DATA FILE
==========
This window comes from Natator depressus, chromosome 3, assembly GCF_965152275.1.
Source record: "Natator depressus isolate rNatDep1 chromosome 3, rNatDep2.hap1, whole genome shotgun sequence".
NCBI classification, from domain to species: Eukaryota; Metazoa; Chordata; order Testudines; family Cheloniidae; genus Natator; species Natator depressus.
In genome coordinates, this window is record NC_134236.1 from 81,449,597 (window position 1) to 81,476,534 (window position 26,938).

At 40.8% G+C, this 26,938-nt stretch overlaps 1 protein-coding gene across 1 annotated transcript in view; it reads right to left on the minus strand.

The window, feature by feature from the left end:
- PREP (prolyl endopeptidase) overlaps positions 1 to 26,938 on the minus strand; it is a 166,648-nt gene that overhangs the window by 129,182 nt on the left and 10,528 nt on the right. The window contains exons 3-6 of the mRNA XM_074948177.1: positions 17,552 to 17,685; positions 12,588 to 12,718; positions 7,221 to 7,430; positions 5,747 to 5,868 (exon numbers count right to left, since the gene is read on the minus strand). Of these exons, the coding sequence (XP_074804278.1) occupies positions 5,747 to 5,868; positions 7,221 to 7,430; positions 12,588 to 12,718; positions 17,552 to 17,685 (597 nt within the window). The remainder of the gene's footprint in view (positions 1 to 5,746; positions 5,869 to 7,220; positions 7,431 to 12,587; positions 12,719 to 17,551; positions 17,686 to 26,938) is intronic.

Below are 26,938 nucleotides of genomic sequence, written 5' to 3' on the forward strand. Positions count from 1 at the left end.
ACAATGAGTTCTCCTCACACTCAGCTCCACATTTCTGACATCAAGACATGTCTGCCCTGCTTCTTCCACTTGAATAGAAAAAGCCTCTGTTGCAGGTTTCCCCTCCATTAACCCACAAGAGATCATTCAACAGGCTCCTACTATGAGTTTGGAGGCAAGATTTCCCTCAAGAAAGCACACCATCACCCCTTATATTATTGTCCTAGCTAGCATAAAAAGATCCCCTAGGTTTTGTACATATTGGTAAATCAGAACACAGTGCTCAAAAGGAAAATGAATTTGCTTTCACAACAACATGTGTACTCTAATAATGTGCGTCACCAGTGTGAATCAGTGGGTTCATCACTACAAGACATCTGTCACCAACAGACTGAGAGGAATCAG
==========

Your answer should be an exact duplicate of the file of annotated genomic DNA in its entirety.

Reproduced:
This window comes from Natator depressus, chromosome 3, assembly GCF_965152275.1.
Source record: "Natator depressus isolate rNatDep1 chromosome 3, rNatDep2.hap1, whole genome shotgun sequence".
NCBI classification, from domain to species: Eukaryota; Metazoa; Chordata; order Testudines; family Cheloniidae; genus Natator; species Natator depressus.
In genome coordinates, this window is record NC_134236.1 from 81,449,597 (window position 1) to 81,476,534 (window position 26,938).

At 40.8% G+C, this 26,938-nt stretch overlaps 1 protein-coding gene across 1 annotated transcript in view; it reads right to left on the minus strand.

The window, feature by feature from the left end:
- PREP (prolyl endopeptidase) overlaps positions 1 to 26,938 on the minus strand; it is a 166,648-nt gene that overhangs the window by 129,182 nt on the left and 10,528 nt on the right. The window contains exons 3-6 of the mRNA XM_074948177.1: positions 17,552 to 17,685; positions 12,588 to 12,718; positions 7,221 to 7,430; positions 5,747 to 5,868 (exon numbers count right to left, since the gene is read on the minus strand). Of these exons, the coding sequence (XP_074804278.1) occupies positions 5,747 to 5,868; positions 7,221 to 7,430; positions 12,588 to 12,718; positions 17,552 to 17,685 (597 nt within the window). The remainder of the gene's footprint in view (positions 1 to 5,746; positions 5,869 to 7,220; positions 7,431 to 12,587; positions 12,719 to 17,551; positions 17,686 to 26,938) is intronic.

Below are 26,938 nucleotides of genomic sequence, written 5' to 3' on the forward strand. Positions count from 1 at the left end.
ACAATGAGTTCTCCTCACACTCAGCTCCACATTTCTGACATCAAGACATGTCTGCCCTGCTTCTTCCACTTGAATAGAAAAAGCCTCTGTTGCAGGTTTCCCCTCCATTAACCCACAAGAGATCATTCAACAGGCTCCTACTATGAGTTTGGAGGCAAGATTTCCCTCAAGAAAGCACACCATCACCCCTTATATTATTGTCCTAGCTAGCATAAAAAGATCCCCTAGGTTTTGTACATATTGGTAAATCAGAACACAGTGCTCAAAAGGAAAATGAATTTGCTTTCACAACAACATGTGTACTCTAATAATGTGCGTCACCAGTGTGAATCAGTGGGTTCATCACTACAAGACATCTGTCACCAACAGACTGAGAGGAATCAG